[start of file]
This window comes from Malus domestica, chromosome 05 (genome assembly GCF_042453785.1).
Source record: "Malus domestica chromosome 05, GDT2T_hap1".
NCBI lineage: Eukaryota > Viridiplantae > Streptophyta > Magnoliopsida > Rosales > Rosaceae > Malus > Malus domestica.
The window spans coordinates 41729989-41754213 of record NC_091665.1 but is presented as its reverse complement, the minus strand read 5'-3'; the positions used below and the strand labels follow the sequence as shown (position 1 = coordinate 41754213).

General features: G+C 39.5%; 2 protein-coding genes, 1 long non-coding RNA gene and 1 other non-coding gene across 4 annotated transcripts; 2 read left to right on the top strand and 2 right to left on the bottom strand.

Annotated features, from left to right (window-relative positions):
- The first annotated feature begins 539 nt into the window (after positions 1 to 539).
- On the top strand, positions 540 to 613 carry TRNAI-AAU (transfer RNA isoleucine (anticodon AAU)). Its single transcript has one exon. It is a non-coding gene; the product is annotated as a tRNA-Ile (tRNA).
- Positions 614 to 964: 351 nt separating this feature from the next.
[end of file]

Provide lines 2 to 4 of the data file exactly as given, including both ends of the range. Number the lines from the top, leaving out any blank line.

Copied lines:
Source record: "Malus domestica chromosome 05, GDT2T_hap1".
NCBI lineage: Eukaryota > Viridiplantae > Streptophyta > Magnoliopsida > Rosales > Rosaceae > Malus > Malus domestica.
The window spans coordinates 41729989-41754213 of record NC_091665.1 but is presented as its reverse complement, the minus strand read 5'-3'; the positions used below and the strand labels follow the sequence as shown (position 1 = coordinate 41754213).